Latest World Press Freedom Index shows 'drastic decline'; Singapore ranked at No. 153

Journalists filming a map showing the World Press Freedom Index 2015 during a press conference at the National Press Club in Washington, DC, on Feb 11, 2015. -- PHOTO: AFP
Journalists filming a map showing the World Press Freedom Index 2015 during a press conference at the National Press Club in Washington, DC, on Feb 11, 2015. -- PHOTO: AFP

PARIS (AFP) - Media freedom suffered a "drastic decline" worldwide last year in part because of extremist groups such as the Islamic State in Iraq and Syria (ISIS) and Boko Haram, the watchdog group Reporters Without Borders said in its annual evaluation released on Thursday, which ranked Singapore at No. 153, a drop of three places from last year's ranking of 150.

The ranking of 153 is the lowest-ever ranking the Republic has been given. The position is out of a total of 180 countries and territories.

"There has been an overall deterioration linked to very different factors, with information wars, and action by non-state groups acting like news despots," the head of the Paris-based group, Mr Christophe Deloire, told AFP.

The Reporters Without Borders 2015 World Press Freedom Index stated that there were 3,719 violations of freedom of information in 180 countries in 2014 - 8 per cent more than a year earlier.

All parties in conflicts raging in the Middle East and Ukraine were waging "a fearsome information war" where media personnel were directly targeted to be killed, captured or pressured to relay propaganda, it said.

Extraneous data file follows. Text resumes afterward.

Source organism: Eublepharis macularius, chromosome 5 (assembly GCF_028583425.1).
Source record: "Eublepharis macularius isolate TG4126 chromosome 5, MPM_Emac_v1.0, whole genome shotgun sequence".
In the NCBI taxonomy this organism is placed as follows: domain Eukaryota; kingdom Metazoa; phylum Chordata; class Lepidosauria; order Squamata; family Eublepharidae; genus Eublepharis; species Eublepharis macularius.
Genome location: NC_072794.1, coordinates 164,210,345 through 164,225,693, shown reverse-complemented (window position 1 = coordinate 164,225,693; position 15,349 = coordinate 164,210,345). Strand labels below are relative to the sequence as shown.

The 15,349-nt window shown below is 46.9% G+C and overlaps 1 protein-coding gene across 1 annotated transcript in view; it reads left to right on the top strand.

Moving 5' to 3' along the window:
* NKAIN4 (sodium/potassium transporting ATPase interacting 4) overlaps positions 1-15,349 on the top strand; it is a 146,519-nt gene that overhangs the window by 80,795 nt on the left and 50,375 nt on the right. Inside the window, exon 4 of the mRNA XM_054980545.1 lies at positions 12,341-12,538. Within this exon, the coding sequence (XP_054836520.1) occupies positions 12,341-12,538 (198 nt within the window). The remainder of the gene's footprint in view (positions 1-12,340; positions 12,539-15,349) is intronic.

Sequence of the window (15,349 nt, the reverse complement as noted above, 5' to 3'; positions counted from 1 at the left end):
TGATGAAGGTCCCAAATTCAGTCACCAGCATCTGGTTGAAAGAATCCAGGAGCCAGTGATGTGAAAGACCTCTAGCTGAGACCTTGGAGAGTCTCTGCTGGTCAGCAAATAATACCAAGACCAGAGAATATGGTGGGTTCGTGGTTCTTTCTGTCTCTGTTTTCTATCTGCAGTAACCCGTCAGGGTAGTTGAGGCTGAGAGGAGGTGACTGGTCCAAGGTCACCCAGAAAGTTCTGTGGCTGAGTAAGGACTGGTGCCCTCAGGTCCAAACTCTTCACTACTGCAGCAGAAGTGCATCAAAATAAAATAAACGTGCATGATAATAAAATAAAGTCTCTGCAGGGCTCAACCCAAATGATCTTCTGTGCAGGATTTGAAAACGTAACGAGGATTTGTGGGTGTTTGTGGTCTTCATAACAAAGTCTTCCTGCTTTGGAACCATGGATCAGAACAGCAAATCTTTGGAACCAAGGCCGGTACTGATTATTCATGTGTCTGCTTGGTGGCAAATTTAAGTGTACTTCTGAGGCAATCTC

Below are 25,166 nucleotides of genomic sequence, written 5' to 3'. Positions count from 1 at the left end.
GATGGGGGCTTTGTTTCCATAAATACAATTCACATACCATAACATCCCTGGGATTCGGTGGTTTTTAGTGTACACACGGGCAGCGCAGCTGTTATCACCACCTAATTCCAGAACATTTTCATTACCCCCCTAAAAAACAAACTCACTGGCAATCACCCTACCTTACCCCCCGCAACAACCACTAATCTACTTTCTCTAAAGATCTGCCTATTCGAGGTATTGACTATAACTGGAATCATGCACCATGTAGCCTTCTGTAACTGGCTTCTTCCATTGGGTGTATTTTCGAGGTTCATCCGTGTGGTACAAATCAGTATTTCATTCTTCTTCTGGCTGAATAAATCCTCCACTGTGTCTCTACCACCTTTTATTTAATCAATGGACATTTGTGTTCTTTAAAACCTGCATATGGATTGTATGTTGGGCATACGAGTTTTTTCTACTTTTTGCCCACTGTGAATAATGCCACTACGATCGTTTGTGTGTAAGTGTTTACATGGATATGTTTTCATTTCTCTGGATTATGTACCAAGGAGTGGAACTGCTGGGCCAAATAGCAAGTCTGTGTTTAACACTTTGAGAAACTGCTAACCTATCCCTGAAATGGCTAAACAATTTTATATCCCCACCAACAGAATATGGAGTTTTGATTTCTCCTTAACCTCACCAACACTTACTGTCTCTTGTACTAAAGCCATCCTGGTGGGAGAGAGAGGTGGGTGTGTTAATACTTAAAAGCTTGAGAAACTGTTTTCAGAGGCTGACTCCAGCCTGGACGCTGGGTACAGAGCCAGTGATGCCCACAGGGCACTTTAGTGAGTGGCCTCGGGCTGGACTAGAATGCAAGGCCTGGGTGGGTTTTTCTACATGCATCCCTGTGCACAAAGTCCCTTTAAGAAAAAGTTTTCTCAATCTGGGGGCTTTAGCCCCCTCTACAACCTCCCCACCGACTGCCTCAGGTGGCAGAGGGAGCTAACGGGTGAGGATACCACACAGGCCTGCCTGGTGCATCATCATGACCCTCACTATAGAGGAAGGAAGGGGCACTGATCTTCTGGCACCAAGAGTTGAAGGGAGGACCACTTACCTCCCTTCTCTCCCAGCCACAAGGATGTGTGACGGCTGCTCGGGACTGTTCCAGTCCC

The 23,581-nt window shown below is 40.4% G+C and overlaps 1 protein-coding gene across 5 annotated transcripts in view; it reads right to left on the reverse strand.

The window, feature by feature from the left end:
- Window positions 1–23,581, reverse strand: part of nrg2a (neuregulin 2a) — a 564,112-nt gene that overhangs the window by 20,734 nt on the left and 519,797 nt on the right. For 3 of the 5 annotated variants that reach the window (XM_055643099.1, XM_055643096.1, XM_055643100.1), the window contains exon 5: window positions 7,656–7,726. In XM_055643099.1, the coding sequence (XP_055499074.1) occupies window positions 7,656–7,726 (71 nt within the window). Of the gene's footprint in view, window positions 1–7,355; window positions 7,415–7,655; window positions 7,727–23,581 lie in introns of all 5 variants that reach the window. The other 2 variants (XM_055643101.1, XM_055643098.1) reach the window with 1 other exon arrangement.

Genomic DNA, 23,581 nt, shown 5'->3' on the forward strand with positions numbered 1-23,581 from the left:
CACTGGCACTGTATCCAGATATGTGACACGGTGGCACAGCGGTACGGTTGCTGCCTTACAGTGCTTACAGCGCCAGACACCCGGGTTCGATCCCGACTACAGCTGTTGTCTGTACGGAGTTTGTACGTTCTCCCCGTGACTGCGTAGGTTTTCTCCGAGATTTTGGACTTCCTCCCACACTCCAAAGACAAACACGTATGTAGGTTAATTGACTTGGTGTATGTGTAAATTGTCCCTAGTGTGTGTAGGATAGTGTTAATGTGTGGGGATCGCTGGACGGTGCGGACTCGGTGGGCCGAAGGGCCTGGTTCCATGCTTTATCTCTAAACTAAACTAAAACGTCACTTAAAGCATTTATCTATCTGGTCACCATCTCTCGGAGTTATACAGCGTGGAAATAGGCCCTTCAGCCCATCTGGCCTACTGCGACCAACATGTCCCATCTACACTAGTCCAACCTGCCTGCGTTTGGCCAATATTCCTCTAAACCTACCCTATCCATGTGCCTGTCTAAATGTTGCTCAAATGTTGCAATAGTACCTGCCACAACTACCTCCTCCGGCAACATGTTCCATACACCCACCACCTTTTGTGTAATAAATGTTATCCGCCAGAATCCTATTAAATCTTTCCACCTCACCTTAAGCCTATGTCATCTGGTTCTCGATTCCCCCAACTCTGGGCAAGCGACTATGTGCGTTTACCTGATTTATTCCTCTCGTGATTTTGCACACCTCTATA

ISIS, Boko Haram in northern Nigeria and Cameroon, and criminal organisations in Italy and Latin America all used "fear and reprisals to silence journalists and bloggers who dare to investigate or refuse to act as their mouthpieces", said the watchdog, known by its French initials RSF.

North Africa and the Middle East contained notable "black holes" in which "entire regions are controlled by non-state groups in which independent information simply does not exist", the group said.

"The criminalisation of blasphemy endangers freedom of information in around half of the world's countries," the report said, noting that religious extremists sometimes also go after journalists or bloggers they believe do not sufficiently respect their god or prophet.

RSF's ranking put Iran, China, Syria and North Korea among the countries with the very worst levels of press freedom out of the 180 evaluated.

Repression of journalists in Ukraine during its early-2014 uprising against its pro-Kremlin president, and in Turkey during anti-government demonstrations earned both spots in the bottom quarter of the table.

"Police misconduct" during the Occupy Central protests in Hong Kong earned that territory a slide to 70th position.

The best-rated nations were northern European states such as Finland, Norway, Denmark, the Netherlands and Sweden, with New Zealand, Canada and Jamaica also making the top 10.

The United States ranked 49, three spots lower than in the previous report, in part because of what RSF said was the US government's "war on information" against WikiLeaks and others.

In South America, Venezuela stood out with a 20-notch fall to a ranking of 137 due to the National Bolivarian Guard opening fire on clearly identified journalists during demonstrations.